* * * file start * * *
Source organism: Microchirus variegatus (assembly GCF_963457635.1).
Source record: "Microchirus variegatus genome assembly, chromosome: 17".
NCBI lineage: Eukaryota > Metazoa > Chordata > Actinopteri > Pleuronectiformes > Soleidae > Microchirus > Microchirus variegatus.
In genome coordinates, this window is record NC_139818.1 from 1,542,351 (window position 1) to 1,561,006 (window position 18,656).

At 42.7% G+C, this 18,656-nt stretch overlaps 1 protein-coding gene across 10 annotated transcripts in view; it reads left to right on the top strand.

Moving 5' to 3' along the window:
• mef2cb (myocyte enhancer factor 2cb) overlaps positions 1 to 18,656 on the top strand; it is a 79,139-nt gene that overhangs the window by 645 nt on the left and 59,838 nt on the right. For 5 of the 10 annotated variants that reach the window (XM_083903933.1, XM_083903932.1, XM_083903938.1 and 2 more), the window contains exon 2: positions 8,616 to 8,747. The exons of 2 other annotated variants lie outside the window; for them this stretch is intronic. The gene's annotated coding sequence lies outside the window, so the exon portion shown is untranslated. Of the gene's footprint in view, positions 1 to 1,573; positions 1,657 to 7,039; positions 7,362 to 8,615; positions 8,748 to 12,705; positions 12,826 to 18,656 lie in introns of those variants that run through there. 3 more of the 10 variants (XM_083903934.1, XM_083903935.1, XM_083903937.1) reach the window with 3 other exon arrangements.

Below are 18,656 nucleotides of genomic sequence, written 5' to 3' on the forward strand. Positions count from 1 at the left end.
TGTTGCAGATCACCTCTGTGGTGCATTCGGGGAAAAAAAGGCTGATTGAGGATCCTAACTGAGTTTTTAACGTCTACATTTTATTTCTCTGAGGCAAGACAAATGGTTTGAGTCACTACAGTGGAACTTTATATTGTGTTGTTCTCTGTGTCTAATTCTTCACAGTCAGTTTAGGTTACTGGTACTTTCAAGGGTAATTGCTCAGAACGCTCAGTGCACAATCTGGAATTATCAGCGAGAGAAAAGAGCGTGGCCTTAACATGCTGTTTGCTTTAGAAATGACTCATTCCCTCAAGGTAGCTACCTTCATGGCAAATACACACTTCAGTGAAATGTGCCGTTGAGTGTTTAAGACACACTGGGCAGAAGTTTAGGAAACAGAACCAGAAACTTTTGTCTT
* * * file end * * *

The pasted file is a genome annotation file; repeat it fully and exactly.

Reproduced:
Source organism: Microchirus variegatus (assembly GCF_963457635.1).
Source record: "Microchirus variegatus genome assembly, chromosome: 17".
NCBI lineage: Eukaryota > Metazoa > Chordata > Actinopteri > Pleuronectiformes > Soleidae > Microchirus > Microchirus variegatus.
In genome coordinates, this window is record NC_139818.1 from 1,542,351 (window position 1) to 1,561,006 (window position 18,656).

At 42.7% G+C, this 18,656-nt stretch overlaps 1 protein-coding gene across 10 annotated transcripts in view; it reads left to right on the top strand.

Moving 5' to 3' along the window:
• mef2cb (myocyte enhancer factor 2cb) overlaps positions 1 to 18,656 on the top strand; it is a 79,139-nt gene that overhangs the window by 645 nt on the left and 59,838 nt on the right. For 5 of the 10 annotated variants that reach the window (XM_083903933.1, XM_083903932.1, XM_083903938.1 and 2 more), the window contains exon 2: positions 8,616 to 8,747. The exons of 2 other annotated variants lie outside the window; for them this stretch is intronic. The gene's annotated coding sequence lies outside the window, so the exon portion shown is untranslated. Of the gene's footprint in view, positions 1 to 1,573; positions 1,657 to 7,039; positions 7,362 to 8,615; positions 8,748 to 12,705; positions 12,826 to 18,656 lie in introns of those variants that run through there. 3 more of the 10 variants (XM_083903934.1, XM_083903935.1, XM_083903937.1) reach the window with 3 other exon arrangements.

Below are 18,656 nucleotides of genomic sequence, written 5' to 3' on the forward strand. Positions count from 1 at the left end.
TGTTGCAGATCACCTCTGTGGTGCATTCGGGGAAAAAAAGGCTGATTGAGGATCCTAACTGAGTTTTTAACGTCTACATTTTATTTCTCTGAGGCAAGACAAATGGTTTGAGTCACTACAGTGGAACTTTATATTGTGTTGTTCTCTGTGTCTAATTCTTCACAGTCAGTTTAGGTTACTGGTACTTTCAAGGGTAATTGCTCAGAACGCTCAGTGCACAATCTGGAATTATCAGCGAGAGAAAAGAGCGTGGCCTTAACATGCTGTTTGCTTTAGAAATGACTCATTCCCTCAAGGTAGCTACCTTCATGGCAAATACACACTTCAGTGAAATGTGCCGTTGAGTGTTTAAGACACACTGGGCAGAAGTTTAGGAAACAGAACCAGAAACTTTTGTCTT